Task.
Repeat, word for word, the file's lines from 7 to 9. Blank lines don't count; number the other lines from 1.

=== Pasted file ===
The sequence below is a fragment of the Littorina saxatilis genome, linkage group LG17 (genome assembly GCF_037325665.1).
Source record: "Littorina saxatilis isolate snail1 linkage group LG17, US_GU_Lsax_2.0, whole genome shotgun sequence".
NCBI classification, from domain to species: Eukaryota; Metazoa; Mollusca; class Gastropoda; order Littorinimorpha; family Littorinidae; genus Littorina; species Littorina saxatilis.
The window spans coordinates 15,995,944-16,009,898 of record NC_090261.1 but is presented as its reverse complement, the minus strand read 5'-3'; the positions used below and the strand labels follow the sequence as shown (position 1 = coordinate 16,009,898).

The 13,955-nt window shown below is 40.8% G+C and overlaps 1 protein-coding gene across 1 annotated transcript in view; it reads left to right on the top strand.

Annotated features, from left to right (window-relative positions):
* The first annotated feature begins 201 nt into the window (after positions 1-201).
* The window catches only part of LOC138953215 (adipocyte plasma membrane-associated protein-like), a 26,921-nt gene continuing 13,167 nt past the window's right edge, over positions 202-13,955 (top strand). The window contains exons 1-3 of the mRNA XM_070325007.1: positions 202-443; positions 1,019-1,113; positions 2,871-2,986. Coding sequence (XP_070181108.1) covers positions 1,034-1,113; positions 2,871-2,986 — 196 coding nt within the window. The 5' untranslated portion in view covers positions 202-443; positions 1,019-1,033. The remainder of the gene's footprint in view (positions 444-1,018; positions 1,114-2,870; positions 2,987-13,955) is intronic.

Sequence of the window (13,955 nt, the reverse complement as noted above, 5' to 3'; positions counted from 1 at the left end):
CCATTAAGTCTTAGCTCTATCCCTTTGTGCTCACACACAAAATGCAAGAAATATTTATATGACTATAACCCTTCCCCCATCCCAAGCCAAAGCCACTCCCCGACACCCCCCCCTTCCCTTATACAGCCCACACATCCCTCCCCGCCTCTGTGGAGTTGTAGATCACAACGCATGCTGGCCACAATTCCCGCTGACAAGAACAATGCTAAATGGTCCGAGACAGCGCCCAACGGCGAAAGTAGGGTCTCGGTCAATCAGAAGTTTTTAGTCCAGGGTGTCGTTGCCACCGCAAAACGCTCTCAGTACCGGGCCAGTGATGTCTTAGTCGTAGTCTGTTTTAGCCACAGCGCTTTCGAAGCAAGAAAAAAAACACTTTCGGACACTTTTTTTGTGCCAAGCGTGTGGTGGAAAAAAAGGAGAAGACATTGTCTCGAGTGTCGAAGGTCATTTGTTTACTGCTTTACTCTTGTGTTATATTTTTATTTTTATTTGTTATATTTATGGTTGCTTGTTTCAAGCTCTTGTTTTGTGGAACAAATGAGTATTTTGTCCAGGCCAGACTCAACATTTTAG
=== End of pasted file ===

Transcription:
* The first annotated feature begins 201 nt into the window (after positions 1-201).
* The window catches only part of LOC138953215 (adipocyte plasma membrane-associated protein-like), a 26,921-nt gene continuing 13,167 nt past the window's right edge, over positions 202-13,955 (top strand). The window contains exons 1-3 of the mRNA XM_070325007.1: positions 202-443; positions 1,019-1,113; positions 2,871-2,986. Coding sequence (XP_070181108.1) covers positions 1,034-1,113; positions 2,871-2,986 — 196 coding nt within the window. The 5' untranslated portion in view covers positions 202-443; positions 1,019-1,033. The remainder of the gene's footprint in view (positions 444-1,018; positions 1,114-2,870; positions 2,987-13,955) is intronic.

Sequence of the window (13,955 nt, the reverse complement as noted above, 5' to 3'; positions counted from 1 at the left end):